Kurdish forces fighting Islamic State (IS) jihadists in northern Iraq have reported being attacked with chemical weapons, the German Defense Ministry said Thursday.
“We have indications that there was an attack with chemical weapons” against the peshmerga fighters that left many suffering from “respiratory irritation,” a ministry spokesman told AFP.
A senior official from the peshmerga told AFP the attack happened two days ago and wounded several dozen fighters.
“Last Tuesday afternoon, peshmerga forces in the Makhmur area 50 kilometers [30 miles] west of the city of Irbil were attacked with Katyusha rockets filled with chlorine,” the official said on condition of anonymity.
The Defense Ministry in Germany, which is providing arms and weapons training to the Kurdish forces, said that “American and Iraqi specialists from Baghdad are on their way to find out what happened.”
A ministry spokesman had said earlier “there was a chemical weapons attack” near Irbil, the capital of Iraq’s autonomous Kurdish region.
A second ministry spokesman later stressed that German forces were not present during the attack, but that “we have indications that there was an attack with chemical weapons.”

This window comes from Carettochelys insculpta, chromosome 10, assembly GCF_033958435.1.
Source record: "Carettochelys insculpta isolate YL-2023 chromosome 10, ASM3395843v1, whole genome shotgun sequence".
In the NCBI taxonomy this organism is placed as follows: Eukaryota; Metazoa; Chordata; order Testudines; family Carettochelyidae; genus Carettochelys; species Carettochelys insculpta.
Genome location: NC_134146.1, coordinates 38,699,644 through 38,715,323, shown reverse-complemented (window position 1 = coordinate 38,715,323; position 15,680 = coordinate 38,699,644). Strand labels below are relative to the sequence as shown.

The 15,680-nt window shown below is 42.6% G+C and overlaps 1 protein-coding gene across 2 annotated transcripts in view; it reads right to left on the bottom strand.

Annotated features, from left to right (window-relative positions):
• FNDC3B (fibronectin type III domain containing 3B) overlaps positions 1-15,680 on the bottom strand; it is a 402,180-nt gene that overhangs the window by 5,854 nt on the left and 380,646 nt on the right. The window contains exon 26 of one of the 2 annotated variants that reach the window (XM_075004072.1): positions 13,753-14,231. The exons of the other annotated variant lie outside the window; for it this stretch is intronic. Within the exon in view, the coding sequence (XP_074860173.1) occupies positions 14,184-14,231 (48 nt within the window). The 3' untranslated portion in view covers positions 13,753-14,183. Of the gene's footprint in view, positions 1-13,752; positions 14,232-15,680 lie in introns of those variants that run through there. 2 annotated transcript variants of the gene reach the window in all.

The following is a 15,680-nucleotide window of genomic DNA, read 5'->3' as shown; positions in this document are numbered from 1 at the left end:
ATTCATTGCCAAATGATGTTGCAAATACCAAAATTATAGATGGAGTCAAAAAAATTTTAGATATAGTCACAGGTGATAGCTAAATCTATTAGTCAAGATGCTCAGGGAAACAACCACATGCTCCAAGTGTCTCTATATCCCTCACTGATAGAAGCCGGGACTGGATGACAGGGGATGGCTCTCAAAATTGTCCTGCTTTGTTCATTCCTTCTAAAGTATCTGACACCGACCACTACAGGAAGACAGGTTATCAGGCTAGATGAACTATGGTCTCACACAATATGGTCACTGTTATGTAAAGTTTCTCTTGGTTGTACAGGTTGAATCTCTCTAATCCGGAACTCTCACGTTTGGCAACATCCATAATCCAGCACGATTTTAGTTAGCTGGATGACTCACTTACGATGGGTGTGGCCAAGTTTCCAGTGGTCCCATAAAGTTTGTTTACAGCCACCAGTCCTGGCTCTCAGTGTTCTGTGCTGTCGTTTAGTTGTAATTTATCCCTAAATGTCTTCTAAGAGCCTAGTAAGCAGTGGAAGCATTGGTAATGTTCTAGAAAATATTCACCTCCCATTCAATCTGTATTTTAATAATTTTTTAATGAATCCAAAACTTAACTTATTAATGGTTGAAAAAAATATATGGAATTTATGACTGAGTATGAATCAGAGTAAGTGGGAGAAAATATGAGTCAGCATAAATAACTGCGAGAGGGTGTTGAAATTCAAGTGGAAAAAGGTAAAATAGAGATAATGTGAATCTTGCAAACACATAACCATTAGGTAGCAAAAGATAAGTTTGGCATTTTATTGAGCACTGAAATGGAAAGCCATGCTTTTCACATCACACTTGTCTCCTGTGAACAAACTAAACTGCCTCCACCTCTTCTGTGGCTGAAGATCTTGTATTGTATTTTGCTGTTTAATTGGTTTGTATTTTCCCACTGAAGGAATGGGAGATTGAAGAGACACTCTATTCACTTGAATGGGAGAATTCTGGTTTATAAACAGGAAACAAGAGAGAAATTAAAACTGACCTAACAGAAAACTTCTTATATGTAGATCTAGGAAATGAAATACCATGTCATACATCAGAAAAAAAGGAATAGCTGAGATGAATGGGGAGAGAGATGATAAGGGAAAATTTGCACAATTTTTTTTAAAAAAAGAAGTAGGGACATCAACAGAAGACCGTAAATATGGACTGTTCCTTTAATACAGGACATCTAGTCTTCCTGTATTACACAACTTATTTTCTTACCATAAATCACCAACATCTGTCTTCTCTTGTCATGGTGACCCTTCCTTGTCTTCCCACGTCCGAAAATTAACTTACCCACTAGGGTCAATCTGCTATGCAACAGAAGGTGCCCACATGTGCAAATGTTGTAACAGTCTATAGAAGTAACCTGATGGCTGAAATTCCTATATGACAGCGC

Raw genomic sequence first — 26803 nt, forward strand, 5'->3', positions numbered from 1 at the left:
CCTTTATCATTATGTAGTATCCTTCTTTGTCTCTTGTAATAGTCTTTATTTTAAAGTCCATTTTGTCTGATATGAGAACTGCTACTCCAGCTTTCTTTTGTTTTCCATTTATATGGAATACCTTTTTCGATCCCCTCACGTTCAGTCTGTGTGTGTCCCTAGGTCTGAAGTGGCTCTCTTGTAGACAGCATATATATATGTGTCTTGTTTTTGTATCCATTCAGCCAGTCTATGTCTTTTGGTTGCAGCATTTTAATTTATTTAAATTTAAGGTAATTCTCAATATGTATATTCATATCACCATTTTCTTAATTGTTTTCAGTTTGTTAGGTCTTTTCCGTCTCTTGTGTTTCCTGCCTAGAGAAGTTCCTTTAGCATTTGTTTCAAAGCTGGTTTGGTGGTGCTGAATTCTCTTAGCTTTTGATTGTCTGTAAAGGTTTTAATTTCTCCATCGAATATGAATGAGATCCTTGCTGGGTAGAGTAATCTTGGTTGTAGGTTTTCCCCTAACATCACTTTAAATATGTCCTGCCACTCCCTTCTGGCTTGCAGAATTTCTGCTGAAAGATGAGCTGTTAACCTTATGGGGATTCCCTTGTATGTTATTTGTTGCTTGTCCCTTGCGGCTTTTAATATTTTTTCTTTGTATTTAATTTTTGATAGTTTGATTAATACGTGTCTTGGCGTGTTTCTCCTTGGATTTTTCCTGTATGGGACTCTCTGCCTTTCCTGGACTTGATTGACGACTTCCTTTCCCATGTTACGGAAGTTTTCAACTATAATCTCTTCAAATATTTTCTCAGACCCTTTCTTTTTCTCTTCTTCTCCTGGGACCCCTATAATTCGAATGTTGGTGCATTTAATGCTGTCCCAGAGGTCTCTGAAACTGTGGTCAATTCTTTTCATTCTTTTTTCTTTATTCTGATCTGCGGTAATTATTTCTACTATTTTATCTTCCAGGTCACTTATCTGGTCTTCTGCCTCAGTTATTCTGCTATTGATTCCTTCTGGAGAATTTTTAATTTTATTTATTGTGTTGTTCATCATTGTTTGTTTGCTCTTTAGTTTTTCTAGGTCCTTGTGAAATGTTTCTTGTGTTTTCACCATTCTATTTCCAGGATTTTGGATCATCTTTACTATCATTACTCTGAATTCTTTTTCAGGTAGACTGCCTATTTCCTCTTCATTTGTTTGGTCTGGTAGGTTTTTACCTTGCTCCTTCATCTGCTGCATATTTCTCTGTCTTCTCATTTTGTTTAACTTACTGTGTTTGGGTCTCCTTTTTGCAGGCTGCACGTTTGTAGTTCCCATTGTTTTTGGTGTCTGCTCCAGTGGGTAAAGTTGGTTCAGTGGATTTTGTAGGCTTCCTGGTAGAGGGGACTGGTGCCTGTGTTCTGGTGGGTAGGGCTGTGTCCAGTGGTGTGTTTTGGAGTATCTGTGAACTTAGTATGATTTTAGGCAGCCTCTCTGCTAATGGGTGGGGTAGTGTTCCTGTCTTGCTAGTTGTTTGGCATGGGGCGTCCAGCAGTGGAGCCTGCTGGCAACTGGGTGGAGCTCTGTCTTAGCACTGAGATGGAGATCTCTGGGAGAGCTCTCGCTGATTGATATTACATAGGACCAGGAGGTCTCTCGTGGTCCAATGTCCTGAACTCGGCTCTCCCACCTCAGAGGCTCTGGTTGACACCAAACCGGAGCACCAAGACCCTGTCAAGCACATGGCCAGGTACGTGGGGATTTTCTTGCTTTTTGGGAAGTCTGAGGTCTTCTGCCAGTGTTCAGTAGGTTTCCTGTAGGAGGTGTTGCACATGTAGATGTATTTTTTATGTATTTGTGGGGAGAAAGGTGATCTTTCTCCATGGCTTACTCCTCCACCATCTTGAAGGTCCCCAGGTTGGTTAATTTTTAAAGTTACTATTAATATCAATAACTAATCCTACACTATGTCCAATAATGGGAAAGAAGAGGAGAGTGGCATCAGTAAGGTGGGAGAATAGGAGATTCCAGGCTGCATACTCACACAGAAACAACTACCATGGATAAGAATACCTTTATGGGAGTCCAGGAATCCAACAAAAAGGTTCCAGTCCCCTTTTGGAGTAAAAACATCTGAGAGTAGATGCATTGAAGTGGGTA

Germany has been supporting the Kurdish peshmerga fighters since September to back their push against IS jihadists, and currently has about 90 personnel on the ground.
“German soldiers were not affected or in danger” during the reported attack, the spokesman said. “The protection of our soldiers in northern Iraq is already at the highest level.”
IS has previously been accused of using chlorine against Kurdish forces in Iraq.
In March, the autonomous Kurdish government in northern Iraq said it had evidence that the jihadist group used chlorine in a car bomb attack on January 23.
Last month, the Conflict Armament Research group and Sahan Research group said IS had also targeted peshmerga with a projectile filled with an unknown chemical agent on June 21 or 22.
The chemical used had characteristics and clinical effects “consistent with a chlorine chemical agent,” the groups said.
The organizations said they had also documented two such attacks against Kurdish fighters from the People’s Protection Units in Syria’s northeastern Hasakeh province on June 28.
It said that upon impact, the projectiles had released a yellow gas “with a strong smell of rotten onions.”
There were no deaths but troops exposed to it had experienced burning of the throat, eyes and nose, severe headaches, muscle pain, impaired concentration and mobility, and vomiting.
“Although these chemical attacks appear to be test cases, we expect IS construction skills to advance rapidly as they have for other IEDS [improvised explosive devices],” Emmanuel Deisser, managing director at Sahan Research, said at the time.